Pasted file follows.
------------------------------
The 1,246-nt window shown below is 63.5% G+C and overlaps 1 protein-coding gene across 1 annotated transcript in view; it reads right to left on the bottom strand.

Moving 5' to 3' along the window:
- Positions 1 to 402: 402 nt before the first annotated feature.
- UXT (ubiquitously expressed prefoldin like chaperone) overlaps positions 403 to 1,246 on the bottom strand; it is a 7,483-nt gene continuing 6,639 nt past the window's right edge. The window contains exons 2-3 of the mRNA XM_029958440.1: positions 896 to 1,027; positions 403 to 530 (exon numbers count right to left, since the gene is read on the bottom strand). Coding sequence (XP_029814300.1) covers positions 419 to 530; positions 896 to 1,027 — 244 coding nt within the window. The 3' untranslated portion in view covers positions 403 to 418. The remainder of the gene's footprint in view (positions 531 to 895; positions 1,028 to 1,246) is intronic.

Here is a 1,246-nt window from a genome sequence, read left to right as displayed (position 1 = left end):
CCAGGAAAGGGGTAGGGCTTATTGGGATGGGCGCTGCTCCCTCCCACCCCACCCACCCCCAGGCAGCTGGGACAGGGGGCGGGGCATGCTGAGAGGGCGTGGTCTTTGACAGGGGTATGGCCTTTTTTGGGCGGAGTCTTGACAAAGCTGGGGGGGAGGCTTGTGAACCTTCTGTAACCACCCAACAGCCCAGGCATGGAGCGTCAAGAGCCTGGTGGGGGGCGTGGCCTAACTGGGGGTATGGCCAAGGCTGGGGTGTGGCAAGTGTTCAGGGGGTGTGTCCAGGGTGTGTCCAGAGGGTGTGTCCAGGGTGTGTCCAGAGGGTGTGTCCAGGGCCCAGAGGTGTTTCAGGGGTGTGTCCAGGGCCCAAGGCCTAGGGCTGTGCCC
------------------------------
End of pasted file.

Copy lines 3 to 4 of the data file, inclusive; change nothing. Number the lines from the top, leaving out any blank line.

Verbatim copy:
- Positions 1 to 402: 402 nt before the first annotated feature.
- UXT (ubiquitously expressed prefoldin like chaperone) overlaps positions 403 to 1,246 on the bottom strand; it is a 7,483-nt gene continuing 6,639 nt past the window's right edge. The window contains exons 2-3 of the mRNA XM_029958440.1: positions 896 to 1,027; positions 403 to 530 (exon numbers count right to left, since the gene is read on the bottom strand). Coding sequence (XP_029814300.1) covers positions 419 to 530; positions 896 to 1,027 — 244 coding nt within the window. The 3' untranslated portion in view covers positions 403 to 418. The remainder of the gene's footprint in view (positions 531 to 895; positions 1,028 to 1,246) is intronic.